Nino Tempo & April StevensView in iTunes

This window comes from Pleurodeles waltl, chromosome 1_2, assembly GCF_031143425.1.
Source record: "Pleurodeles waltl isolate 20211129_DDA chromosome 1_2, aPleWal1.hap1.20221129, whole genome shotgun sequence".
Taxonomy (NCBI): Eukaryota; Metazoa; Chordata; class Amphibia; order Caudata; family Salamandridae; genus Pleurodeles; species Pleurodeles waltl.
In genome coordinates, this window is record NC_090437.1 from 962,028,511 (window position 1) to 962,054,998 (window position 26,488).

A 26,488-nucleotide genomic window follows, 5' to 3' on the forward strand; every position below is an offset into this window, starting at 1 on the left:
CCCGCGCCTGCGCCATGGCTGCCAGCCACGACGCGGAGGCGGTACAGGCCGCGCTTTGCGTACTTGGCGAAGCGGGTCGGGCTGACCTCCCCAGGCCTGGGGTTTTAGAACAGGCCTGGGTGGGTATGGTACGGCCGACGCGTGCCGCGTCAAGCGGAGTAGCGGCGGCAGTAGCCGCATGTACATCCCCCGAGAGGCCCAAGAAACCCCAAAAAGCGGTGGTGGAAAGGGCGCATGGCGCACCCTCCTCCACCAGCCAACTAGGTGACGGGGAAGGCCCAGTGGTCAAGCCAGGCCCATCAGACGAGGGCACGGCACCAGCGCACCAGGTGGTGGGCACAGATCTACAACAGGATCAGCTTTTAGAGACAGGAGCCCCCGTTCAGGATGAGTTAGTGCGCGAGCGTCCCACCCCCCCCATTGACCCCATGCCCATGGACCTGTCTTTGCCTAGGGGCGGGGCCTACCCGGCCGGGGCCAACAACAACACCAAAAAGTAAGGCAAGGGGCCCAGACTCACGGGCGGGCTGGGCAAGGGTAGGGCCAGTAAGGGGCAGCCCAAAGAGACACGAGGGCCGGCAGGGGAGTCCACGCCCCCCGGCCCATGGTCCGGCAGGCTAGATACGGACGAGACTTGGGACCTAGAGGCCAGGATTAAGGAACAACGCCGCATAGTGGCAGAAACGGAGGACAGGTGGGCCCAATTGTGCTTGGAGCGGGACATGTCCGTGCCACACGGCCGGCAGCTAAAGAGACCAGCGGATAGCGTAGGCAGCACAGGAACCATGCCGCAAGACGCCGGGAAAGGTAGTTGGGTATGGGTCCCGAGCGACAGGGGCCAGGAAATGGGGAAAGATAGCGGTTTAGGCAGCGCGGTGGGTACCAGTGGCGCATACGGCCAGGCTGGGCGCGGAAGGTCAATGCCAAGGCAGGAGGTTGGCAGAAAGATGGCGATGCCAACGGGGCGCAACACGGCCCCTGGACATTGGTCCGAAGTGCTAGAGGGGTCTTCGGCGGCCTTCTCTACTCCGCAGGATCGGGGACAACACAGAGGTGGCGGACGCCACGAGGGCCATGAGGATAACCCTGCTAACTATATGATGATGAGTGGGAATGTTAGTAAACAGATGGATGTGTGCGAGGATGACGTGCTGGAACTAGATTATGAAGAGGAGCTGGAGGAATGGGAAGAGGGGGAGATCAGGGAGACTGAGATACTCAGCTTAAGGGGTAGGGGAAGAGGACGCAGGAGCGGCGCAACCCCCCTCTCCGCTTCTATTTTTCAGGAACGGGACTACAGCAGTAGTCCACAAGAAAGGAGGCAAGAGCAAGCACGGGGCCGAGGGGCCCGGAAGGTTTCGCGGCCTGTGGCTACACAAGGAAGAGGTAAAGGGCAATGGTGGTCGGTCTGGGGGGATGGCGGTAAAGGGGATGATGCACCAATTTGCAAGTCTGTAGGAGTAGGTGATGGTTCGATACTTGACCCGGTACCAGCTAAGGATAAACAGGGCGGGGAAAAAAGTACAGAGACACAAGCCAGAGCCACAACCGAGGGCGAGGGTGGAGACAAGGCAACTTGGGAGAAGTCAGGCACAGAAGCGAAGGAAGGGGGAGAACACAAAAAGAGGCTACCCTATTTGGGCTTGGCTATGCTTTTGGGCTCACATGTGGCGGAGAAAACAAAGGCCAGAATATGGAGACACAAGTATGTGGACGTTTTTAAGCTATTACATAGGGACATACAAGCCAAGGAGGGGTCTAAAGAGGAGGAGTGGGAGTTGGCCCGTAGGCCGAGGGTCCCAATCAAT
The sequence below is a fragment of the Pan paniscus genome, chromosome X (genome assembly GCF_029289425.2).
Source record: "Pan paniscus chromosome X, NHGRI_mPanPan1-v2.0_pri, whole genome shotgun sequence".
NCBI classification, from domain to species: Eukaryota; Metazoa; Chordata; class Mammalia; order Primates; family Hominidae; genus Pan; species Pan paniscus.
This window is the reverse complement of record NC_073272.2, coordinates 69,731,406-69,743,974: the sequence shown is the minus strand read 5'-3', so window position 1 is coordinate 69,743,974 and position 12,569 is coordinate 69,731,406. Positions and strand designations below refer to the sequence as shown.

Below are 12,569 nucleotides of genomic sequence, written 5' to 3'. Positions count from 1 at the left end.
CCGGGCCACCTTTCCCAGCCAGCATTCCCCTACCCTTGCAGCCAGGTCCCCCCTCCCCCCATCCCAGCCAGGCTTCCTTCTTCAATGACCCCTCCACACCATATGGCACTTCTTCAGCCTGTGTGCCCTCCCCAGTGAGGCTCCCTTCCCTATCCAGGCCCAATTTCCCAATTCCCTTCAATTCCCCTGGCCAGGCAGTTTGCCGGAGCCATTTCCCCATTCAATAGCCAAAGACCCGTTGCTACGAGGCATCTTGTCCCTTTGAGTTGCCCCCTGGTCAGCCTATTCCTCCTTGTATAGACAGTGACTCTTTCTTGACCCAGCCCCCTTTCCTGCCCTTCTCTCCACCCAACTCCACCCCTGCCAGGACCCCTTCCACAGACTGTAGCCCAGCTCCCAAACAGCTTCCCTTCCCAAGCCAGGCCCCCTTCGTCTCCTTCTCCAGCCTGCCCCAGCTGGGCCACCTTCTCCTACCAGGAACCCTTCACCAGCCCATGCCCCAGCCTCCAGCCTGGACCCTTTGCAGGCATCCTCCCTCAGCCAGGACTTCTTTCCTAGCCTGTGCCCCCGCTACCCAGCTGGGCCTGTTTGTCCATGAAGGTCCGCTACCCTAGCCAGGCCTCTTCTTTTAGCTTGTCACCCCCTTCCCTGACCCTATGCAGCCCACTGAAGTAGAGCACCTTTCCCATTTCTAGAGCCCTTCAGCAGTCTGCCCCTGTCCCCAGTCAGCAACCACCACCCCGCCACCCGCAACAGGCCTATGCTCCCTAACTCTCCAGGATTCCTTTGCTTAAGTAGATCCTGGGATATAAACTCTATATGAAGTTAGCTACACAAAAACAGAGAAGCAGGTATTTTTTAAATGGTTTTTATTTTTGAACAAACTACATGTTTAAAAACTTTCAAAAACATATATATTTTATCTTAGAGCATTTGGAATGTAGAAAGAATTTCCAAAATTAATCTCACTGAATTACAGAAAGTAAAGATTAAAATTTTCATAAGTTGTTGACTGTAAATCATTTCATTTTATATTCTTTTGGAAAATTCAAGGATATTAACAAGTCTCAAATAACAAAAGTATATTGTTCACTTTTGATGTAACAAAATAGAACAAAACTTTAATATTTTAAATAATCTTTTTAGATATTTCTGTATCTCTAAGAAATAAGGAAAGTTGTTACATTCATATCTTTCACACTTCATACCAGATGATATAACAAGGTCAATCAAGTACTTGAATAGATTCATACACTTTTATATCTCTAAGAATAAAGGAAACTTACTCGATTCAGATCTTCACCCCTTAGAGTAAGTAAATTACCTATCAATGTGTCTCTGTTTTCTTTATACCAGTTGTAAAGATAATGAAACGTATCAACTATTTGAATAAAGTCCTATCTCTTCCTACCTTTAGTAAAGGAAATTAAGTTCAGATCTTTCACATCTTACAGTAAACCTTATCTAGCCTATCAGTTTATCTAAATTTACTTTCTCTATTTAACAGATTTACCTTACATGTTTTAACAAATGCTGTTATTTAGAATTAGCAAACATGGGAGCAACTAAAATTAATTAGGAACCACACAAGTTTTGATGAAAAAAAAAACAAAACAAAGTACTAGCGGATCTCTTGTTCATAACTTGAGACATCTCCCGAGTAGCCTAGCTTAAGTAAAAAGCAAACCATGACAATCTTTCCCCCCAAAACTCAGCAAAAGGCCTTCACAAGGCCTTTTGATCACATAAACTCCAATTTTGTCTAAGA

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Nino Tempo is best known for his duo with his sister, April Stevens, which produced a number of popular recordings in the '60s, notably "Deep Purple." He also had a long career as a session musician, and in the '90s belatedly embarked on a career as a jazz musician. The son of Sam Lo Tempio, a grocer, and his wife Anna, Tempo began performing in recitals at age three and was a winner on the Major Bowes amateur show at four. At seven, he spent a week singing with Benny Goodman's orchestra in Buffalo, NY, an experience that inspired him to take up the clarinet, though his main instrument turned out to be the tenor saxophone. (He also plays guitar.) The family moved to California to further the artistic interests of the children when Tempo was still young, and he became a child film actor, first appearing unbilled in The Story of G.I. Joe (1945) and George White's Scandals (1945), then with credit in The Red Pony (1949). Meanwhile, his younger sister Carol Lo Tempio (born in 1936) unexpectedly became a recording success before he did. While record shopping, she was approached by Tony Sepe, the owner of the small independent label Laurel Records, who asked if she could sing. She recorded "No No No Not That" for Laurel under the name April Stevens, then moved to the equally tiny Society Records in 1950 for several releases. The records were not hits, but Stevens was signed to the major label RCA Victor Records, where a revival of the 1924 Cole Porter song "I'm in Love Again," credited to Henri Rene & His Orchestra featuring April Stevens, peaked in the Top Ten in July 1951. Stevens earned top billing on the follow-up, a revival of the 1926 song "Gimme a Little Kiss, Will Ya Huh?" that reached the Top Ten in August. Stevens' third and last chart single of the period was a cover of the Patti Page hit "And So to Sleep Again" in October. Tempo played in high school dance bands, then began to carve out a career as a session musician, playing the saxophone as well as eventually arranging and composing for artists like Rosemary Clooney, Steve Lawrence, and Eydie Gorme, and he also worked intermittently as a big band musician for Horace Heidt and Maynard Ferguson. He continued to appear in movies, too, usually musicals, playing a character based on Benny Goodman in The Glenn Miller Story (1954), performing in The Girl Can't Help It (1956), and taking small parts in Johnny Trouble (1957), Bop Girl (1957), and Operation Petticoat (1959). By the late '50s, he was starting to get record releases under his own name. Tempo's LP Rock & Roll Beach Party appeared on Liberty Records in 1958, the same year the Tempo single "15 Girl Friends" came out on RCA Victor. Neither reached the charts, nor did a second RCA single, "Ding-A-Ling," in 1959, but that year, Tempo's composition "Teach Me Tiger" became a chart entry for April Stevens on Imperial Records. He made one more single for RCA, "Jack the Ripper," in connection with a film of the same name in 1960, then moved to United Artists Records, which released "What Is Love to a Teenager" without success later in 1960. It was at this point that he had the idea of forming a duo with his sister, but their first single together, "Ooeah (That's What You Do to Me)," also released by United Artists in 1960, was a flop. Tempo went back to playing sessions, becoming a full-fledged member of producer Phil Spector's studio band, known informally as "the Wrecking Crew," and he was at a session for Bobby Darin, who recorded for Atlantic Records, when he met Atlantic president Ahmet Ertegun and pitched him on recording his duo act with his sister. Ertegun signed the two to Atlantic's Atco subsidiary and, under the billing April Stevens & Nino Tempo, released a revival of the 1931 song "Sweet and Lovely," which grazed the charts in the summer of 1962. Their next single, a revival of the 1932 song "Paradise," failed, as did their third Atlantic single, "Together We'll Always Be" (co-written by Stevens and the duo's mother, Anna Lo Tempio), after which Tempo persuaded Ertegun to release their revival of the 1939 song "Deep Purple," a recording Ertegun considered so bad it was embarrassing. Record buyers disagreed. Issued in the summer of 1963 with the billing switched to Nino Tempo & April Stevens, "Deep Purple" hit number one in November. It also won the 1963 Grammy Award for Best Rock & Roll Recording. The Deep Purple LP reached the Top 100. (RCA quickly took advantage of their success to compile their old solo recordings into an album, A Nino Tempo/April Stevens Program, released on its Camden Records subsidiary in 1964.) Having established a formula with "Deep Purple," Tempo and Stevens followed it with a revival of the 1920 song "Whispering" that made the pop Top 20 in January 1964 and hit the Top Five on the easy listening charts. The arrival of the Beatles and the rest of the British Invasion tended to marginalize the duo's brand of pop music, but they continued in the same vein with diminishing success. A revival of the 1931 song "Stardust" reached the pop Top 40 in March 1964 and also made the easy listening charts, and both sides of their next single, a revival of the 1925 song "Tea for Two" and the 1930 song "I'm Confessin' (That I Love You)," reached the pop charts that spring. But subsequent Atco releases failed. In 1966, Tempo and Stevens moved to White Whale Records, a Los Angeles-based independent label, and altered their style to suit changing musical trends and achieve something similar to Phil Spector's "wall of sound" productions. The result was the single "All Strung Out," written by Tempo and Jerry Riopelle, which reached the Top 40 in October 1966. A couple of follow-ups flopped, but Tempo and Stevens returned to the charts in July 1967 with another Tempo/Riopelle composition, "I Can't Go on Livin' Baby Without You," which oddly had been previously released as the B-side of "All Strung Out." Over the next several years, the siblings released singles on White Whale, MGM, Bell, and Atco without getting onto the charts. By himself, Tempo had a 1967 single, "Boys Town," on Tower Records. He continued to play sessions and pitch his songs, and in 1970, though it did not become a hit, enjoyed a pop songwriter's greatest dream when his song "Feelin' Kinda Sunday" (co-written by Annette Tucker and Kathleen Wakefield) was recorded for a single release by Frank Sinatra with his daughter Nancy. By 1972, Tempo and Stevens were on A&M Records, where their second single for the label, "Put It Where You Want It," charted in June 1973. They also recorded separately for A&M, and Tempo scored his first solo hit with "Sister James," billed to Nino Tempo and 5th Ave. Sax, which hit the pop Top 40 in October 1973 and also made the easy listening charts. He followed it in 1974 with three more solo singles -- "Roll It," "High on the Music," and "Gettin' Off" -- as well as his second solo album, Come See Me 'Round Midnight, but none of these records sold. However, Stevens, billed simply as April, reached the pop charts with "Wake Up and Love Me" (which she co-wrote with Tempo and Jeff Barry) in June 1974, and the duo, billed as Nino & April, reached the easy listening charts with "You Turn Me On" in April 1975. They moved to Chelsea Records for "What Kind of Fool Am I?" in 1976; Tempo had another solo single with "Hooked on Young Stuff" back on A&M in 1979; and he placed three tracks on the soundtrack to The Idolmaker, which charted in December 1980. But after that, he retired from record-making for a decade until he produced and played on Stevens' 1990 comeback album Carousel Dreams. Then he played at a memorial service for Atlantic Records co-founder Nesuhi Ertegun and as a result was re-signed to the label as a jazz instrumentalist. He made three albums, Tenor Saxophone (1990), Nino (1992), and Live at Cicada (1995). In 1996, he and Stevens recorded a new track, a version of the old Benny Goodman/Peggy Lee hit "Why Don't You Do Right?," for the Varèse Sarabande compilation Sweet and Lovely: The Best of Nino Tempo & April Stevens. By then, brother and sister were living in semi-retirement in Arizona. ~ William Ruhlmann